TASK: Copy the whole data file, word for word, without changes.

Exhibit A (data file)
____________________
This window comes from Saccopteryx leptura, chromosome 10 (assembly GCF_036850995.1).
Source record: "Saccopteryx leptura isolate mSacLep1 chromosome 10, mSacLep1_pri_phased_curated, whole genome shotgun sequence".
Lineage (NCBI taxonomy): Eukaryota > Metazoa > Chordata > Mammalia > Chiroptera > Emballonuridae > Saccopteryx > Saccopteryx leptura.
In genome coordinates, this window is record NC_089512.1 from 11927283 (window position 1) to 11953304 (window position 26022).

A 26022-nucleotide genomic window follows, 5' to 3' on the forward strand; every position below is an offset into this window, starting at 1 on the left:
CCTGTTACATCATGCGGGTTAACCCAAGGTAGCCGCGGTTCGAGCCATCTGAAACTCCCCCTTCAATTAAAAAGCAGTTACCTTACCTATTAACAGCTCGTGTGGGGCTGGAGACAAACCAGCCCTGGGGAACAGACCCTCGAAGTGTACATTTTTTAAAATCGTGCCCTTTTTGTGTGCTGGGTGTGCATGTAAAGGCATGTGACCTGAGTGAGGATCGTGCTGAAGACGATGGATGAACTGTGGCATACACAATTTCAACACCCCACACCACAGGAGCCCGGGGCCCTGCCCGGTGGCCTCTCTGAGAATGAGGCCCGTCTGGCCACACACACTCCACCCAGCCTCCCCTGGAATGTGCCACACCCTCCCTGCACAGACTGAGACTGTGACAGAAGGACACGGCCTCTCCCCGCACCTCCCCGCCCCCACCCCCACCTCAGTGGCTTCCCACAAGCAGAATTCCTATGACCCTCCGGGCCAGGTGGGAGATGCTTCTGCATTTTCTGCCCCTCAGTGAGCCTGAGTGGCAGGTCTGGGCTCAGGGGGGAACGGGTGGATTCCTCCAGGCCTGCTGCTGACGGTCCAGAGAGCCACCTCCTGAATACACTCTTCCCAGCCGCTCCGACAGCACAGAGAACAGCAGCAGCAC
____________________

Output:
This window comes from Saccopteryx leptura, chromosome 10 (assembly GCF_036850995.1).
Source record: "Saccopteryx leptura isolate mSacLep1 chromosome 10, mSacLep1_pri_phased_curated, whole genome shotgun sequence".
Lineage (NCBI taxonomy): Eukaryota > Metazoa > Chordata > Mammalia > Chiroptera > Emballonuridae > Saccopteryx > Saccopteryx leptura.
In genome coordinates, this window is record NC_089512.1 from 11927283 (window position 1) to 11953304 (window position 26022).

A 26022-nucleotide genomic window follows, 5' to 3' on the forward strand; every position below is an offset into this window, starting at 1 on the left:
CCTGTTACATCATGCGGGTTAACCCAAGGTAGCCGCGGTTCGAGCCATCTGAAACTCCCCCTTCAATTAAAAAGCAGTTACCTTACCTATTAACAGCTCGTGTGGGGCTGGAGACAAACCAGCCCTGGGGAACAGACCCTCGAAGTGTACATTTTTTAAAATCGTGCCCTTTTTGTGTGCTGGGTGTGCATGTAAAGGCATGTGACCTGAGTGAGGATCGTGCTGAAGACGATGGATGAACTGTGGCATACACAATTTCAACACCCCACACCACAGGAGCCCGGGGCCCTGCCCGGTGGCCTCTCTGAGAATGAGGCCCGTCTGGCCACACACACTCCACCCAGCCTCCCCTGGAATGTGCCACACCCTCCCTGCACAGACTGAGACTGTGACAGAAGGACACGGCCTCTCCCCGCACCTCCCCGCCCCCACCCCCACCTCAGTGGCTTCCCACAAGCAGAATTCCTATGACCCTCCGGGCCAGGTGGGAGATGCTTCTGCATTTTCTGCCCCTCAGTGAGCCTGAGTGGCAGGTCTGGGCTCAGGGGGGAACGGGTGGATTCCTCCAGGCCTGCTGCTGACGGTCCAGAGAGCCACCTCCTGAATACACTCTTCCCAGCCGCTCCGACAGCACAGAGAACAGCAGCAGCAC